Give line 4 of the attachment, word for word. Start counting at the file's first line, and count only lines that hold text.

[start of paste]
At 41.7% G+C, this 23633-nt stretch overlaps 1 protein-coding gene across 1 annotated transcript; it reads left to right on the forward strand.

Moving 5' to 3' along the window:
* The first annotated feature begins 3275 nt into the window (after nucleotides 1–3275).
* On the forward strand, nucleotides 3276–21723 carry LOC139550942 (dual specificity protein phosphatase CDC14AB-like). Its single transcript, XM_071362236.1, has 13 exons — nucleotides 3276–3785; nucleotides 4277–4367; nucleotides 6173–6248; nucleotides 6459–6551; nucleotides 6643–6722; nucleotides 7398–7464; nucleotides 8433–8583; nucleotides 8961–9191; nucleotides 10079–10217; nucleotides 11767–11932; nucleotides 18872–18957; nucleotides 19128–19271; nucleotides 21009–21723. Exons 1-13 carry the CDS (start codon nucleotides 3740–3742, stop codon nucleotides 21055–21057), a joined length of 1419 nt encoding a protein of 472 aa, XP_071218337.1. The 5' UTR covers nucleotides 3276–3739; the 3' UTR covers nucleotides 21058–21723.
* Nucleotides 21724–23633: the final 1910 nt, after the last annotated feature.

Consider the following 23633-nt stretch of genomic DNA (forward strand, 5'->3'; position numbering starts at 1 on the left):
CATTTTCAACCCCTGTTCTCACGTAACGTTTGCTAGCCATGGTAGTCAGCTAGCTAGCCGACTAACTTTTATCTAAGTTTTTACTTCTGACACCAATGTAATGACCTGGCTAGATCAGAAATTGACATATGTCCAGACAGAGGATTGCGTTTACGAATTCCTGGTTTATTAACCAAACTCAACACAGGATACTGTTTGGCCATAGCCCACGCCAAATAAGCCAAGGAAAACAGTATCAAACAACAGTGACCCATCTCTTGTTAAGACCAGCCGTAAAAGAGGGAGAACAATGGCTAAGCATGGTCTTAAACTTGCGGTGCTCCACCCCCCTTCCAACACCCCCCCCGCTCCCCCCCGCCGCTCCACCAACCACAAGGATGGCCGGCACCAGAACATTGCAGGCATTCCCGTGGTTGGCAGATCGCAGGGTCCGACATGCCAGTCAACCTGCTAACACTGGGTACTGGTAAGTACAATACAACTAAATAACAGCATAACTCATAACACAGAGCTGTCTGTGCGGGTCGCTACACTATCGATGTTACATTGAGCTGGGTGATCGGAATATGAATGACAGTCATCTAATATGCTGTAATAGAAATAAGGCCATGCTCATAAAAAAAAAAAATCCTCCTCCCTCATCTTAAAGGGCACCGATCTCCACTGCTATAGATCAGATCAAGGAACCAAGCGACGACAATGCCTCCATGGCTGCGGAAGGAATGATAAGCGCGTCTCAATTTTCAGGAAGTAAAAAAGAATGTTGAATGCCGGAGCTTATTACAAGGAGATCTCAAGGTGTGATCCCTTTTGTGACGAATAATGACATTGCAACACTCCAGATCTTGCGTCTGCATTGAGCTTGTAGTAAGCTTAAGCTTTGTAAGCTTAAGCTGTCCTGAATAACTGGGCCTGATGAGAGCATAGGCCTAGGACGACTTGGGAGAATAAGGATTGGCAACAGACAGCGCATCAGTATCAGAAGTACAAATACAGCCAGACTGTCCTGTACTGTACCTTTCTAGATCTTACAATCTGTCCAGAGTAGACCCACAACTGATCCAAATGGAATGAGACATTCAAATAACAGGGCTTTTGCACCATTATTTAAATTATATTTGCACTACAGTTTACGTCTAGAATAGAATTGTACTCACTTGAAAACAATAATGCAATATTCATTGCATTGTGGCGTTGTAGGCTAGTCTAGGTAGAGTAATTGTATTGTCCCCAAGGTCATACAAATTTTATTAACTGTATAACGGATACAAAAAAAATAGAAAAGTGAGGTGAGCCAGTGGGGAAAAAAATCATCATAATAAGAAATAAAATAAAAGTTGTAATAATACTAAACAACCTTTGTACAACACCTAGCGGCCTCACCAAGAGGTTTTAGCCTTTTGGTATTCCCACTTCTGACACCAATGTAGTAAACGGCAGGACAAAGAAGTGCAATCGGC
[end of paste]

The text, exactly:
* On the forward strand, nucleotides 3276–21723 carry LOC139550942 (dual specificity protein phosphatase CDC14AB-like). Its single transcript, XM_071362236.1, has 13 exons — nucleotides 3276–3785; nucleotides 4277–4367; nucleotides 6173–6248; nucleotides 6459–6551; nucleotides 6643–6722; nucleotides 7398–7464; nucleotides 8433–8583; nucleotides 8961–9191; nucleotides 10079–10217; nucleotides 11767–11932; nucleotides 18872–18957; nucleotides 19128–19271; nucleotides 21009–21723. Exons 1-13 carry the CDS (start codon nucleotides 3740–3742, stop codon nucleotides 21055–21057), a joined length of 1419 nt encoding a protein of 472 aa, XP_071218337.1. The 5' UTR covers nucleotides 3276–3739; the 3' UTR covers nucleotides 21058–21723.